**UPDATE February 1, 2016**
News of the birth of Laura Jacques and Richard Remde’s newborn Boxer puppies went viral when people discovered just where they came from. Pups Chance and Shadow were placed in a surrogate mother using the couple’s late dog Dylan’s DNA. With the help of the Sooam Biotech Research Foundation in South Korea, they now have double the trouble with puppies genetically identical to their beloved dog.
The new pup parents are featured in the interview below, where they discuss the entire process in detail.
**UPDATE December 28, 2015**
The U.K. has welcomed its first cloned dogs in the form of little Chance and Shadow, two newborn Boxer puppies.
Laura Jacques and Richard Remde of Yorkshire, England parted with $100,000 in order to secure these very special holiday gifts—they are biological replicas of their Boxer Dylan, who passed two weeks prior to the Sooam Biotech Research Foundation’s retrieval of his DNA.
This is a new record, according to ABC News, as the previous record for viable DNA had been set at just five days.
Jacque told The Guardian:
I’m trying to get my head round the fact that this puppy has 100% of the same DNA as Dylan. I had Dylan since he was a puppy… I mothered him so much, he was my baby, my child, my entire world.
Well, now the couple has exactly what they wished for, and Dylan’s memory will no doubt live on through his little “brothers.”
Every day, the world gets a little closer to being like a scene out of Never Let Me Go.
Let’s hope it doesn’t become the full version.
Why do we say this? Well, recently Bloomberg Businessweek profiled the work of Dr. Hwang Woo Suk. Hwang heads the Sooam Biotech Research Foundation, a South Korean company that specializes in cloning dogs.
That’s right. For the hefty price of $100,000 you can get an exact DNA copy of your beloved pooch.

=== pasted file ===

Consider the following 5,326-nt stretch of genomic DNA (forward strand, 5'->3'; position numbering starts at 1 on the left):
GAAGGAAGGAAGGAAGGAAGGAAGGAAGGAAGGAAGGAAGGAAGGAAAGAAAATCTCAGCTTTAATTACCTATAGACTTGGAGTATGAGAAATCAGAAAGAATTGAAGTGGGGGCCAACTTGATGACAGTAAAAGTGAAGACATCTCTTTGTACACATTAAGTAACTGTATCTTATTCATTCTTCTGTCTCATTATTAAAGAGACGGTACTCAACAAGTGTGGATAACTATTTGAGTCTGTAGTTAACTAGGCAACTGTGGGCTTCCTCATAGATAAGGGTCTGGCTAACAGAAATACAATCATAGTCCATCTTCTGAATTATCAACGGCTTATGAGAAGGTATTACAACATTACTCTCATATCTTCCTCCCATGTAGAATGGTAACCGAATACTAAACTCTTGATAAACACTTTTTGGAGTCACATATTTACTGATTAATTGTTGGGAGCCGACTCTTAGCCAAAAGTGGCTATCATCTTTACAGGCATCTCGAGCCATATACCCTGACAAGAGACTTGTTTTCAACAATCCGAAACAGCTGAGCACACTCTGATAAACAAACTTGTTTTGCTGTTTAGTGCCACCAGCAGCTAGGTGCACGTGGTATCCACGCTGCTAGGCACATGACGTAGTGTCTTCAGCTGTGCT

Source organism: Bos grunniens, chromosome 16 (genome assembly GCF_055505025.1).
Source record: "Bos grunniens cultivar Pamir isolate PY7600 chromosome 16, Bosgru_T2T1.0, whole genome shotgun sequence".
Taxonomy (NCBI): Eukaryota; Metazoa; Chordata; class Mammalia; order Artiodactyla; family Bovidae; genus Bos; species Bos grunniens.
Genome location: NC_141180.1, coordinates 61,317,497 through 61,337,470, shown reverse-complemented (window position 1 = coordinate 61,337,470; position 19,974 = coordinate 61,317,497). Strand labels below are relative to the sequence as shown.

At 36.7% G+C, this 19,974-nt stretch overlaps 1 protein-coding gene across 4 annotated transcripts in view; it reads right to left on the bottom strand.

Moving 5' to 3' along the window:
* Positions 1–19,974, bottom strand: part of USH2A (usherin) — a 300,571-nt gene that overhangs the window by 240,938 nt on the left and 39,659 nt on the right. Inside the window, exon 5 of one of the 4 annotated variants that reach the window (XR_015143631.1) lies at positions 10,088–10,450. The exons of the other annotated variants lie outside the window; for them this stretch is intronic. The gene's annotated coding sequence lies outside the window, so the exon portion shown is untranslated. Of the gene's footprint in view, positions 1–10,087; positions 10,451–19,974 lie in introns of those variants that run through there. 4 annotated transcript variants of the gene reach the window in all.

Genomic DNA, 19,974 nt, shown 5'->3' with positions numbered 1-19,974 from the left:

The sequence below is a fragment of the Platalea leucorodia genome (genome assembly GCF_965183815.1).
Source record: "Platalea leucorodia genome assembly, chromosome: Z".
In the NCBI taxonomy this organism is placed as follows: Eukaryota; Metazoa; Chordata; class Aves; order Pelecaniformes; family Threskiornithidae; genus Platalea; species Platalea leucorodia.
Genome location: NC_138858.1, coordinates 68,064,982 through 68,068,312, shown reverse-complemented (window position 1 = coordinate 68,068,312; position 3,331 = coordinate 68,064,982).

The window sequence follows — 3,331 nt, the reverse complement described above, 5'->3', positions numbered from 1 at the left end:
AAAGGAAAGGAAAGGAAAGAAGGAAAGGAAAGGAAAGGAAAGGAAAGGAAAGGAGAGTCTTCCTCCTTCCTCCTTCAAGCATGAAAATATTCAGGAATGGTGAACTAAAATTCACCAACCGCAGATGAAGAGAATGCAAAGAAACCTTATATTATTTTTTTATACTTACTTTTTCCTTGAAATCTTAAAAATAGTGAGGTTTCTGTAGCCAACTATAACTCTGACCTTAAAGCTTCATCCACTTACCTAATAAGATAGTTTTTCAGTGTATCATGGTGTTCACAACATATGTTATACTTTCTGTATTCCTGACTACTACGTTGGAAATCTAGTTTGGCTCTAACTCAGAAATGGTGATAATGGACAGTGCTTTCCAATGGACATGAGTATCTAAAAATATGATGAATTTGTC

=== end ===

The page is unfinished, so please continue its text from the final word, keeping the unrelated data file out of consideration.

By taking fresh tissue from a pup, the firm works to clone an embroyo. They then place the embryos in a surrogate pup, who will then give birth around 6-months later.
Cloning rare breeds, specialized working dogs, and beloved pups of owners are just the beginning for Sooam. As Hwang told Businessweek, “Dogs are the entry point.”
Sooam recently partnered with China’s BoyaLife, a biotechnology company that has 28 subsidiaries and operates in 16 provinces across China. Their goal is not just to clone dogs, but also cows in order to boost China’s beef industry. Hwang also envisions the partnership as a way to explore the various avenues that stem-cell research can apply to biomedicine. He also believes this recent partnership will enable the two companies to clone on a large scale.
A factory of clones. Huh.
Hwang is famous (or infamous) for his genetic research. In 2004, he claimed that he had cloned the first human embryos. One year later, it was exposed that he had faked the research and paid women for their eggs, an unethical practice in scientific research. The scandal rocked the scientific community, so much so that a movie was made. Hwang was also convicted of embezzling $700,000 of public research funds, and was stripped of his license to practice stem-cell research. In 2009, a judge also sentenced him to a two-year suspended prison sentence.
Once he joined Sooam, however, Hwang was able to resume his work with animal clones. Now, dog owners like Danielle Tarantola, Lou Hawthorne, and Edgar and Nina Otto can bring back dogs who have passed in a way, by getting their genetic copy. Tarantola’s journey to clone her beloved pup Trouble was even profiled in a 2012 TLC special, “I Cloned My Pet.”
As John Woestendiek, the writer who profiled the dog cloning industry in his book Dog, Inc. told ABC News, “You’re not getting your dog to come back to life. You’re getting a genetic duplicate or twin, and we know how different twins can be. I mean, what’s special about your dog, that can’t be cloned.”
Louisiana veterinarian Dr. Philip Dupont begs to disagree. He and his wife adored their Catahoula Leopard mix Melvin so much, they cloned him twice.
“It’s like having two Melvins running around all the time,” Dupont told Bloomberg Businessweek. “These puppies are just like him. They love to hunt moles. They love to hunt field rats. They will come in and sneeze on command when we say, ‘You got a cold?’ Melvin did that. It’s [really] like having Melvin around the house, but two. Sometimes,” he reflected wryly, “too much Melvin.”